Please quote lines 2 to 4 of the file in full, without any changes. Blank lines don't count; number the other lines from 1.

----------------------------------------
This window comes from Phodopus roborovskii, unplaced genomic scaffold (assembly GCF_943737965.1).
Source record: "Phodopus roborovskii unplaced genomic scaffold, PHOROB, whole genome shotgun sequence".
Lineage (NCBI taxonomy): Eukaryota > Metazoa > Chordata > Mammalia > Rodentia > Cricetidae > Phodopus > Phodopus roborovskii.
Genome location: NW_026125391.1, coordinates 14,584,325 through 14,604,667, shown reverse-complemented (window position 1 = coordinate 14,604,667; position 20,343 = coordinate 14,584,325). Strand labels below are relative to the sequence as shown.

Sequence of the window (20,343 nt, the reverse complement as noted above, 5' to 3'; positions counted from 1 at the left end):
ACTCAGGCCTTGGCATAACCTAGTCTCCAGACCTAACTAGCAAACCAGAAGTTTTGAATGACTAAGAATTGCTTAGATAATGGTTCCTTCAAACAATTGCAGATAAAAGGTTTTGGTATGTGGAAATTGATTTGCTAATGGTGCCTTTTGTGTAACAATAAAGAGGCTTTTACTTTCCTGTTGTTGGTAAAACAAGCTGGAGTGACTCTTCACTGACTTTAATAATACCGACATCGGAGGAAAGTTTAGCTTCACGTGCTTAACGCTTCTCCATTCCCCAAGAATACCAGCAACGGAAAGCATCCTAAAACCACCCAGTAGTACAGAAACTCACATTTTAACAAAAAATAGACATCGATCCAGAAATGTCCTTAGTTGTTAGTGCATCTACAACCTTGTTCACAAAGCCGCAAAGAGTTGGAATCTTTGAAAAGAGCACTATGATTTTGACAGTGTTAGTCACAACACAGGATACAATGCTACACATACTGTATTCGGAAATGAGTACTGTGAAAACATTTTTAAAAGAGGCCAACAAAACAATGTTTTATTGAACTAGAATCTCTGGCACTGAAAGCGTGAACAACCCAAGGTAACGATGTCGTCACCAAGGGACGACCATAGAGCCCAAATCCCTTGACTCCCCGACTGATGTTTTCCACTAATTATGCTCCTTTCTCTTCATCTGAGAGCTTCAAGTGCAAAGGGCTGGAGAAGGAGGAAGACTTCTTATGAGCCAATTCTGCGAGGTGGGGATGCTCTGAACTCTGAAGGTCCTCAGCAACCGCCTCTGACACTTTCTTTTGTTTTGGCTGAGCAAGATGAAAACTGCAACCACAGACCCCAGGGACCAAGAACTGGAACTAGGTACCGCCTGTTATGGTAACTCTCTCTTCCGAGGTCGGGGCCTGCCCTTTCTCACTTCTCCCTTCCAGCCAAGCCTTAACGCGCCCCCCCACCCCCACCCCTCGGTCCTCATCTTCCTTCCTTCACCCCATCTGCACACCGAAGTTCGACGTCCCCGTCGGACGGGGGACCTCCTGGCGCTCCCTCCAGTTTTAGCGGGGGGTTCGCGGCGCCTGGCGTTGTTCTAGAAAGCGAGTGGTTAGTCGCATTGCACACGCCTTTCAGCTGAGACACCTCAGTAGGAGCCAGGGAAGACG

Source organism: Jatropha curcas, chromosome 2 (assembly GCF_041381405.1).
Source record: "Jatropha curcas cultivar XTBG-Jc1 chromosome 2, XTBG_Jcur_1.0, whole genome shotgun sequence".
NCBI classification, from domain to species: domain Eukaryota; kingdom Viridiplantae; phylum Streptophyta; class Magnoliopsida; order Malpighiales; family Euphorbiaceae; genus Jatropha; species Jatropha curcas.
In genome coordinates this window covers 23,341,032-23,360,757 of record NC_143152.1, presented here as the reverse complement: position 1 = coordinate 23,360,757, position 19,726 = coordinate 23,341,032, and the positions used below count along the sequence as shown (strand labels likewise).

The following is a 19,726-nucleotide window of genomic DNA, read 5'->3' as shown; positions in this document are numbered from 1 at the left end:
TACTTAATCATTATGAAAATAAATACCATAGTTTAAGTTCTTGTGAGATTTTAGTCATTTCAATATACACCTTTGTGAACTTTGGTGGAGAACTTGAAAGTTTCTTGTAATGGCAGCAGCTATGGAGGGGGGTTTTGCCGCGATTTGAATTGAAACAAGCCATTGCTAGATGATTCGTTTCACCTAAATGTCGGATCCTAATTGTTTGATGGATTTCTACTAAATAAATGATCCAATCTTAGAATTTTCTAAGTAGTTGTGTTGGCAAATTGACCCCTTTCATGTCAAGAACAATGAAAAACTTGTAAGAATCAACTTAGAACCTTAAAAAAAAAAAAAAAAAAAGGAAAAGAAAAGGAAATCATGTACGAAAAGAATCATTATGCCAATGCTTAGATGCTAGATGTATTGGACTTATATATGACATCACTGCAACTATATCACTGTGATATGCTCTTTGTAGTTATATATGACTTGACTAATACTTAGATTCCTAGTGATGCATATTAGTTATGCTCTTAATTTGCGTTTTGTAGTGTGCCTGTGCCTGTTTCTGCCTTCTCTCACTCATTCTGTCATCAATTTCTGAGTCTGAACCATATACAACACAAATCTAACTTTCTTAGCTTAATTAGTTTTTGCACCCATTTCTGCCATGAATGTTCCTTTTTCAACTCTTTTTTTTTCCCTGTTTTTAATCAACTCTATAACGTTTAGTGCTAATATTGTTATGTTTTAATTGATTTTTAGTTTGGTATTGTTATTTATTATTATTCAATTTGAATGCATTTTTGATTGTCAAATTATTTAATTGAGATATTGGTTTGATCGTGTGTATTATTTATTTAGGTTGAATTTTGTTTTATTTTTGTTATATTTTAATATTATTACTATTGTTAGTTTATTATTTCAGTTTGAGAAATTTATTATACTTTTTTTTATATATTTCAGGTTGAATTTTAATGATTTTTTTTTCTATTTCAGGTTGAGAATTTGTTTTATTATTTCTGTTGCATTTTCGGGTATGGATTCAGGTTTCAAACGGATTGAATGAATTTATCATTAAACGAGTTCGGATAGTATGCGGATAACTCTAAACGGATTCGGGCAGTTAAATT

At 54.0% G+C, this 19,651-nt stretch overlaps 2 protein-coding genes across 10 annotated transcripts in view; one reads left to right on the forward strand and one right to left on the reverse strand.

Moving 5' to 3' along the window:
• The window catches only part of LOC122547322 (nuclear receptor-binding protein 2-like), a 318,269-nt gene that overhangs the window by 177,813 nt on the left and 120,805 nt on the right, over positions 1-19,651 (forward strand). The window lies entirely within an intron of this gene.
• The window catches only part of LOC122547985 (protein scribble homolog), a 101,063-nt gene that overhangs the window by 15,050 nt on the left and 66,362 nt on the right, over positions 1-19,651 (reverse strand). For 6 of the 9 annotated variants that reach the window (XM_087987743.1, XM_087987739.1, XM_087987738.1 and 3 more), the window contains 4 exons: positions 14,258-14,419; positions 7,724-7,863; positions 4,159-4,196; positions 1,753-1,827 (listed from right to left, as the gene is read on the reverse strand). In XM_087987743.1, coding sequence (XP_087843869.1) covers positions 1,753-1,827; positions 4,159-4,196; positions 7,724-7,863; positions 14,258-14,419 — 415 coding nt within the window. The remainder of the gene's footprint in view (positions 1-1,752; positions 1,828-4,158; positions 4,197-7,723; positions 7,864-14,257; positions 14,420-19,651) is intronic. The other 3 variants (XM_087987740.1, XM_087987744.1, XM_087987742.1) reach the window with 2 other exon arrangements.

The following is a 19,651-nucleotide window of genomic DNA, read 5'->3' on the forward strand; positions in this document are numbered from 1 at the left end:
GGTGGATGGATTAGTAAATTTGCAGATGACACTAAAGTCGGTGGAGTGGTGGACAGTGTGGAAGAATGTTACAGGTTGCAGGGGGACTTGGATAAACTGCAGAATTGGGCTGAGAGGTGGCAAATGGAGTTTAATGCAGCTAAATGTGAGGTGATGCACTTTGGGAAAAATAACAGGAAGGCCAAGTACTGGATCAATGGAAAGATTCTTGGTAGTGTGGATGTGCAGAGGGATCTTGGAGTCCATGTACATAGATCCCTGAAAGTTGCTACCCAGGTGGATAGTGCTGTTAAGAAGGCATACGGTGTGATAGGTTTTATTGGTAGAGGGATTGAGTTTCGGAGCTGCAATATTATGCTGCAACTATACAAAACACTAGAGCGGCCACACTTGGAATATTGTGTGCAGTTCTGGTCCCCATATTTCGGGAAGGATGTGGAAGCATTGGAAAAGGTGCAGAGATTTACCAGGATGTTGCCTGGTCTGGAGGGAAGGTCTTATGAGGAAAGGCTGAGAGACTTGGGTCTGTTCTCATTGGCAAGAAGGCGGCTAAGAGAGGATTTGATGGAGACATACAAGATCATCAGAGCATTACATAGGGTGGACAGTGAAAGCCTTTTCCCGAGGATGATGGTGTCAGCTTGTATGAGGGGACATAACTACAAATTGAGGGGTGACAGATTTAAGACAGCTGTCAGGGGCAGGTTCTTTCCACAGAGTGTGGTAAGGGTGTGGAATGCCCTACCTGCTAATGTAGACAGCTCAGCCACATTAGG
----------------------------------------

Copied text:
Source record: "Phodopus roborovskii unplaced genomic scaffold, PHOROB, whole genome shotgun sequence".
Lineage (NCBI taxonomy): Eukaryota > Metazoa > Chordata > Mammalia > Rodentia > Cricetidae > Phodopus > Phodopus roborovskii.
Genome location: NW_026125391.1, coordinates 14,584,325 through 14,604,667, shown reverse-complemented (window position 1 = coordinate 14,604,667; position 20,343 = coordinate 14,584,325). Strand labels below are relative to the sequence as shown.